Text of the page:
Name of Union: National Association of Letter Carriers (NALC)

Mission: To unite fraternally all city letter carriers employed by the U.S. Postal Service for their mutual benefit; to obtain and secure rights as employees of the USPS and to strive at all times to promote the safety and the welfare of every member; to strive for the constant improvement of the Postal Service; and for other purposes. NALC is a single-craft union and is the sole collective-bargaining agent for city letter carriers.

Current Leadership of Union: Fredric V. Rolando serves as president of NALC, after being sworn in as the union's 18th president in 2009. Rolando began his career as a letter carrier in 1978 in South Miami before moving to Sarasota in 1984. He was elected president of Branch 2148 in 1988 and served in that role until 1999. In the ensuing years, he worked in various roles for NALC before winning his election as a national officer in 2002, when he was elected director of city delivery. In 2006, he won election as executive vice president. Rolando was re-elected as NALC president in 2010, 2014 and 2018.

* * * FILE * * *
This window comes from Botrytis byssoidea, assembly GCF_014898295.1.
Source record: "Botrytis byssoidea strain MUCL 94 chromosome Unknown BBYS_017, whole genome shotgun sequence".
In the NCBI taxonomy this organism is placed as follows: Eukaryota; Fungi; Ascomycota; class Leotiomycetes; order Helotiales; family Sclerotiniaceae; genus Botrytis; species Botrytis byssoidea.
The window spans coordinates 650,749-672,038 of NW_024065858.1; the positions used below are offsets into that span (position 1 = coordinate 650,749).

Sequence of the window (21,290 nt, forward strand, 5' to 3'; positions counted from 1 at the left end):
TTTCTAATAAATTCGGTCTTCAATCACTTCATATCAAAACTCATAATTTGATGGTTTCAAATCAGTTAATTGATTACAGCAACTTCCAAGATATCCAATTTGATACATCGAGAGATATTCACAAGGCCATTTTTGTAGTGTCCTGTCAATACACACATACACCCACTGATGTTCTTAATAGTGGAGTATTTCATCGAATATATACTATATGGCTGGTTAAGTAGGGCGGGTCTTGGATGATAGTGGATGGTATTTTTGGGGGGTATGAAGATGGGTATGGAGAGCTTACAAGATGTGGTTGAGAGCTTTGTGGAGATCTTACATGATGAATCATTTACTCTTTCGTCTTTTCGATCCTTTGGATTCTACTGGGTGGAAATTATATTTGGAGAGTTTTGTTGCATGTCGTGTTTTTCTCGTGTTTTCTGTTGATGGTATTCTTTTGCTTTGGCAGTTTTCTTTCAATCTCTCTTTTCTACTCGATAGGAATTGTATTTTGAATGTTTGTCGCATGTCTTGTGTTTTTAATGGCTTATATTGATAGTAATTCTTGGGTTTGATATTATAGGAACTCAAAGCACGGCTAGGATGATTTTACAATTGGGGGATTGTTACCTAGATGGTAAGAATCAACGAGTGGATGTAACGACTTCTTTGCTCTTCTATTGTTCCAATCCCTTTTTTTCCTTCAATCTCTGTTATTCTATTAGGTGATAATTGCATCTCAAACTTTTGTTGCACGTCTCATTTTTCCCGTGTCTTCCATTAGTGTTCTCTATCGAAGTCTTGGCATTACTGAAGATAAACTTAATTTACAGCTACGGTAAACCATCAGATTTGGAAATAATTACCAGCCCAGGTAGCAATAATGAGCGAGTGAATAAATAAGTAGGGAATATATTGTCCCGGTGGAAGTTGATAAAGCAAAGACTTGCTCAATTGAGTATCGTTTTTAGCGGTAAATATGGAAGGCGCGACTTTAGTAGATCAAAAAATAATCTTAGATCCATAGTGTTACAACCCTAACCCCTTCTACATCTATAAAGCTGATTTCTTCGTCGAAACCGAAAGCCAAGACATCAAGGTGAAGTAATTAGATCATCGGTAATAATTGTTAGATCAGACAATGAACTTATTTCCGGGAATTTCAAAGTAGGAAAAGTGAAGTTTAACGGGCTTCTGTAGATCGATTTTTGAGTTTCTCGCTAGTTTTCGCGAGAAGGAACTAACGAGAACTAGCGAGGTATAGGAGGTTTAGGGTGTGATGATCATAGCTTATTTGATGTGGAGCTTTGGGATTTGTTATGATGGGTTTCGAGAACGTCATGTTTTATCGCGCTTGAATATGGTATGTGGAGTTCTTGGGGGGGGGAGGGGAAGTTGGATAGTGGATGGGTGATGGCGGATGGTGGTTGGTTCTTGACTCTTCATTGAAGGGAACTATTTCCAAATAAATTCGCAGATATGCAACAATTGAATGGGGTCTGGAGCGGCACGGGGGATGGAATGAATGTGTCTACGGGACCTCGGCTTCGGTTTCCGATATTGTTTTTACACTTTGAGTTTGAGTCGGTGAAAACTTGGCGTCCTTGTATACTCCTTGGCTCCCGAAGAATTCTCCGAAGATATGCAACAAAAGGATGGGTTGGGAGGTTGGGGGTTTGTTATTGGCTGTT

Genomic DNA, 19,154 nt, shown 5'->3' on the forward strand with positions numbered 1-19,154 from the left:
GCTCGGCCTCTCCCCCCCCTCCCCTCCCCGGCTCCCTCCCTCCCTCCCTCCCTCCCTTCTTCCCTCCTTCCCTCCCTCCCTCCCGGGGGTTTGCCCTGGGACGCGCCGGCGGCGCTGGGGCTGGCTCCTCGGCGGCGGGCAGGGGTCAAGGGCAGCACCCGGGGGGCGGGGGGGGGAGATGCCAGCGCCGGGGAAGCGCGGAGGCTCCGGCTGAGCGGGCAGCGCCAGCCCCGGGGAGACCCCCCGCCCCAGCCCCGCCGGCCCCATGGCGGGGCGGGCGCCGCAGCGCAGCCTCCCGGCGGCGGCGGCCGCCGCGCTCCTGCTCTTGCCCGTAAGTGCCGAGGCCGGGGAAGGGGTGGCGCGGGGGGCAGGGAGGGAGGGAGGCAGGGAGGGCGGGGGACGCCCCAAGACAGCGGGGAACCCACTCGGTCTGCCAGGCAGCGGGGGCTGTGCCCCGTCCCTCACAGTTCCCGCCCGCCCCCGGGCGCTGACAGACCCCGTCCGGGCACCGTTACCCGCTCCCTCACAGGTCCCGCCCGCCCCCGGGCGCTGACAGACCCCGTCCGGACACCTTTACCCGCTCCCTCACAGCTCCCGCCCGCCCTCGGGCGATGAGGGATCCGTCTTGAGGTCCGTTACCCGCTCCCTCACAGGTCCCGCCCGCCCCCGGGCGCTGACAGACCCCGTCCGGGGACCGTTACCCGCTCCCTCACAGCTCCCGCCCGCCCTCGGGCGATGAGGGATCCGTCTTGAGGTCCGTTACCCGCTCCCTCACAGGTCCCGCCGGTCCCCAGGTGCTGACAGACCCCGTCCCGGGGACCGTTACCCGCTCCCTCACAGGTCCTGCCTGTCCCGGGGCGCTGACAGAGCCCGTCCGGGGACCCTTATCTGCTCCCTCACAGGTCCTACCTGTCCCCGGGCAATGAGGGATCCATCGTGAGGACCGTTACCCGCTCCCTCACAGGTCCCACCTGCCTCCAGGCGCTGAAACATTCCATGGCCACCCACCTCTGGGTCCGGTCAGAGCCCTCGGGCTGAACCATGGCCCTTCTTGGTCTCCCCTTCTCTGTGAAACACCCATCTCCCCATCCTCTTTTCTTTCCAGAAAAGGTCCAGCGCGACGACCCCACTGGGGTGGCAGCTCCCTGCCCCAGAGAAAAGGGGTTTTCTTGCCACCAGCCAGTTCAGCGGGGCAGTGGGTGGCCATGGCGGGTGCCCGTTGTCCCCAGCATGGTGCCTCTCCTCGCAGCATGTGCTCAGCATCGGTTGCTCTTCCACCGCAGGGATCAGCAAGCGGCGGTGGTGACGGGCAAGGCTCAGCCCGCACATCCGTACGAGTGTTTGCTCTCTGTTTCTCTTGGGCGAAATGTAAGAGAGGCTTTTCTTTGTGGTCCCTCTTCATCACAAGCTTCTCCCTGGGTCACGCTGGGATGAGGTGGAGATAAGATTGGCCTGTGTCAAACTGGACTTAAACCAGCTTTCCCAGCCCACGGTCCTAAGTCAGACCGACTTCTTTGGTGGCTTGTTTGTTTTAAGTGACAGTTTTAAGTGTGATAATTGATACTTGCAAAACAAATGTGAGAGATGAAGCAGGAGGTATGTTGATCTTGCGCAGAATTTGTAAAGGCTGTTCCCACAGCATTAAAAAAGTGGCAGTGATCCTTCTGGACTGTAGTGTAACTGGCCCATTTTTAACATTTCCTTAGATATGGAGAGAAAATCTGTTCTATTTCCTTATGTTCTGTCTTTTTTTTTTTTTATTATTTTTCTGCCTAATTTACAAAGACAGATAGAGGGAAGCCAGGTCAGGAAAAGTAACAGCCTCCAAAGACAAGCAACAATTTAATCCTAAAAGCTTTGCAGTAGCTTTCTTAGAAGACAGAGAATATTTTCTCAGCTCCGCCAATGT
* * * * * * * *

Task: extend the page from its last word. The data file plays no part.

Brian Renfroe serves as executive vice president, Lew Drass as vice president, Nicole Rhine as secretary-treasurer, Paul Barner as assistant secretary-treasurer, Christopher Jackson as director of city delivery, Manuel L. Peralta Jr. as director of safety and health, Dan Toth as director of retired members, Stephanie Stewart as director of the Health Benefit Plan and James W. “Jim” Yates as director of life insurance.

Number of Members: 291,000 active and retired letter carriers.

Members Work As: City letter carriers.

Industries Represented: The United States Postal Service.

History: In 1794, the first letter carriers were appointed by Congress as the implementation of the new U.S. Constitution was being put into effect. By the time of the Civil War, free delivery of city mail was established and letter carriers successfully concluded a campaign for the eight-hour workday in 1888. The next year, letter carriers came together in Milwaukee and the National Association of Letter Carriers was formed.

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There is Dignity in All Work

There is Dignity in All Work